Services of the FBI Information Resources Division (Engineering): Services of the FBI Engineering Section which are made available to local, county, state, and foreign law enforcement agencies and courts are generally in the area of expert testimony related to forensic examinations of magnetic tape recordings. Examples of examinations include audio enhancements and tests for tape authenticity and copyrights. Additionally, the Engineering Section provides testimony related to and conducts examinations of electronic devices such as illegal interception of communication devices.
Evidence should be sent directly to the Information Resources Services Division, in Washington, D.C. Attention: Engineering Section, for examination. Ask the local office of the FBI for assistance in the proper method of packing and transmitting evidence and obtaining the services of FBI experts when testimony is needed in connection with the prosecution of a case in which the United States is a party of interest. A request to the Department for authority to obtain the services of such experts from other sources should not be submitted.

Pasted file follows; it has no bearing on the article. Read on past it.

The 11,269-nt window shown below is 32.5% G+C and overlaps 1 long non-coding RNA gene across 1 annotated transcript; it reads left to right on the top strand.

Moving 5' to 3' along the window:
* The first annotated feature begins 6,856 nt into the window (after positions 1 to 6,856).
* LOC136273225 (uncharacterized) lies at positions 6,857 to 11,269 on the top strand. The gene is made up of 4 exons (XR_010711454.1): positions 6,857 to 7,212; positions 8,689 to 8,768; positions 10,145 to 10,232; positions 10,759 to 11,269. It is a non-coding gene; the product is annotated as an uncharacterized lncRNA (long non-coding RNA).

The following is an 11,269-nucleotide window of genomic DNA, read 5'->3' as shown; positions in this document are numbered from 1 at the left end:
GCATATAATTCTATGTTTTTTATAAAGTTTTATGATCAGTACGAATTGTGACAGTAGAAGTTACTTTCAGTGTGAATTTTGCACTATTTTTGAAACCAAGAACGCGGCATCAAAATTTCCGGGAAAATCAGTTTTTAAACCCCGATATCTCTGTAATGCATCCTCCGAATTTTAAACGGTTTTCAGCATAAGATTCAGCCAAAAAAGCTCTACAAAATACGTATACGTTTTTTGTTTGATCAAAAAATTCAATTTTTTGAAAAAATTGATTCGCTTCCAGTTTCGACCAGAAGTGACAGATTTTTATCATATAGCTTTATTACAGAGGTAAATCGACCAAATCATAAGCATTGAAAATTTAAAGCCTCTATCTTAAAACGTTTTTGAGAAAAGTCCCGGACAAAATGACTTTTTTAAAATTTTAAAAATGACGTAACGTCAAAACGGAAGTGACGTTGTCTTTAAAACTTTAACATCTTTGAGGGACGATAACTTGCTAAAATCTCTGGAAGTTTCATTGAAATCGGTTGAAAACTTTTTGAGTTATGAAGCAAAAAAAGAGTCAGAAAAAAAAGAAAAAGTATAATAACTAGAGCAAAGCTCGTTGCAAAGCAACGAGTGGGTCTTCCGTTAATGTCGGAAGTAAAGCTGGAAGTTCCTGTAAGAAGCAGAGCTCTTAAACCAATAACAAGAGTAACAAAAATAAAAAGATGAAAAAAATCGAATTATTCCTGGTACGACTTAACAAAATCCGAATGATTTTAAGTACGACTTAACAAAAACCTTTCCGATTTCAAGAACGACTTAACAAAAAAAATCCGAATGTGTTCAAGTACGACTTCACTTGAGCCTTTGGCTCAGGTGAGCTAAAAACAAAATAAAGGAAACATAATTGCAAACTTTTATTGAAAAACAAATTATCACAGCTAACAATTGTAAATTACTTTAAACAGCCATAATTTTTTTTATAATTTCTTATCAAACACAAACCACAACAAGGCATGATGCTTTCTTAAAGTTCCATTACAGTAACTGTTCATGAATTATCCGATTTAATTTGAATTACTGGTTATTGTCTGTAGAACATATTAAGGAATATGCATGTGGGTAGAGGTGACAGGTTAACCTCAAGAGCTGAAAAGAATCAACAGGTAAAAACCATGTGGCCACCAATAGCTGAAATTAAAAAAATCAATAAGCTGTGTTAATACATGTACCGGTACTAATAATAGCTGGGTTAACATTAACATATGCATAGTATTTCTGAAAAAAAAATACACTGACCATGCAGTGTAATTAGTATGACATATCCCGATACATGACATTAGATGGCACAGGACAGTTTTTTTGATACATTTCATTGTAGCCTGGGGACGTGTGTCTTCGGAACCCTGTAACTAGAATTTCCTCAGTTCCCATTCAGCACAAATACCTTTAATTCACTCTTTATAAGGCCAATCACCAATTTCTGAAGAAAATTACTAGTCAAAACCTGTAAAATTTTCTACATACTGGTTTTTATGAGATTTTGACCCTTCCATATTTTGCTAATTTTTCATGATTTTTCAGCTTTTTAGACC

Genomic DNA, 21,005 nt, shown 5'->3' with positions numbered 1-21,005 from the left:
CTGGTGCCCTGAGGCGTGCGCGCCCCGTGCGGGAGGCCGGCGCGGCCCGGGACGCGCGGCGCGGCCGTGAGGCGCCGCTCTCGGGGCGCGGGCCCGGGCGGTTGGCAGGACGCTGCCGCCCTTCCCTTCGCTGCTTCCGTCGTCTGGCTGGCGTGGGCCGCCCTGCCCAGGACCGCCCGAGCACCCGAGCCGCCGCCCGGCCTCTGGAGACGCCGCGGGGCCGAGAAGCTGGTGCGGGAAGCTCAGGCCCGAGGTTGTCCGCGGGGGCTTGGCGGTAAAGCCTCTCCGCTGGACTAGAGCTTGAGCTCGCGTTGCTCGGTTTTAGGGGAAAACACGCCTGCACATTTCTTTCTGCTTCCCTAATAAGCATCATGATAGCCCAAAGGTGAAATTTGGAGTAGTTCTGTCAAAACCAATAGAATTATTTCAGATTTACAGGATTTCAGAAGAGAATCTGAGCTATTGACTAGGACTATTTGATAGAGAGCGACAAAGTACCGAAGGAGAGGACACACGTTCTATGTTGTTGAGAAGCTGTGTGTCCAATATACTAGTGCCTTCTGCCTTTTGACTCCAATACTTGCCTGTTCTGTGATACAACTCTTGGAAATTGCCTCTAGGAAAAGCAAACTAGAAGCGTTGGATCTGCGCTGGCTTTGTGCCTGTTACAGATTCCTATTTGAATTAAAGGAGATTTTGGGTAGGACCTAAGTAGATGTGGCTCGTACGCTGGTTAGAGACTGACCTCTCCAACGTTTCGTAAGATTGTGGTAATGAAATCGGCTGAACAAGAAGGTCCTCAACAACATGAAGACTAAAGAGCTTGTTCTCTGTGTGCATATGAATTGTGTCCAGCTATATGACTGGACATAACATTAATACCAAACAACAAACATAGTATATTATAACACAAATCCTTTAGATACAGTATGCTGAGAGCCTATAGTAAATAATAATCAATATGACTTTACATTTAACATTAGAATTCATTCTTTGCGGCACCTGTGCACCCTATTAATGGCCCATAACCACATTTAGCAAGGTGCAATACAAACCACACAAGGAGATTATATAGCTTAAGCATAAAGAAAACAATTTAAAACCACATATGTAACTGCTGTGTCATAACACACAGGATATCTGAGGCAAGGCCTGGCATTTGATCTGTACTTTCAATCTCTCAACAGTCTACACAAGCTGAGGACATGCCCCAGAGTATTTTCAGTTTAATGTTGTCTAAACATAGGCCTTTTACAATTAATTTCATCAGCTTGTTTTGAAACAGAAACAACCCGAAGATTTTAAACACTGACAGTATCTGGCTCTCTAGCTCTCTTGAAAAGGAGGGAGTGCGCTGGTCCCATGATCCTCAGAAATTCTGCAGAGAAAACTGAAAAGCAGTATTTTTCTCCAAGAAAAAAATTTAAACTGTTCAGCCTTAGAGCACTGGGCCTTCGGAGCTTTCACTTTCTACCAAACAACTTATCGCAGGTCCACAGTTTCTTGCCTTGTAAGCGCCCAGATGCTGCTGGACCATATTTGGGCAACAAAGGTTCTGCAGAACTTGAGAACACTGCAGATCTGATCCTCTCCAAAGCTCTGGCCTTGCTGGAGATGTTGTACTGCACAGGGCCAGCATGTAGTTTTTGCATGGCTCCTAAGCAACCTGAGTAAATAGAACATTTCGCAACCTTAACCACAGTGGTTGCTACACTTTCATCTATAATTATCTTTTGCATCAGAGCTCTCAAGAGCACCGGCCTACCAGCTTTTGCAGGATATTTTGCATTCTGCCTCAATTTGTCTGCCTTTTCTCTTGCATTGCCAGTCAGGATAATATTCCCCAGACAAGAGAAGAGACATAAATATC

When expert testimony is desired for a trial, the court appearance of the FBI examiner should be requested for the actual date on which the anticipated testimony will be needed rather than for the date on which the trial is to begin. It is realized that the actual date on which the examiner's testimony will be desired cannot always be determined. However, if it can be expected that such testimony will not be needed on the first day of the trial but rather on some subsequent day of the trial, the Engineering Section should be so advised in order that every effort may be made to insure that the examiner's absence from FBI Headquarters is held to a minimum. Requests for testimony are handled by the Engineering Section in the order in which they are received. Therefore, to insure the presence of an expert at a trial, his/her appearance should be requested as far in advance as possible.
[cited in USAM 1-2.303]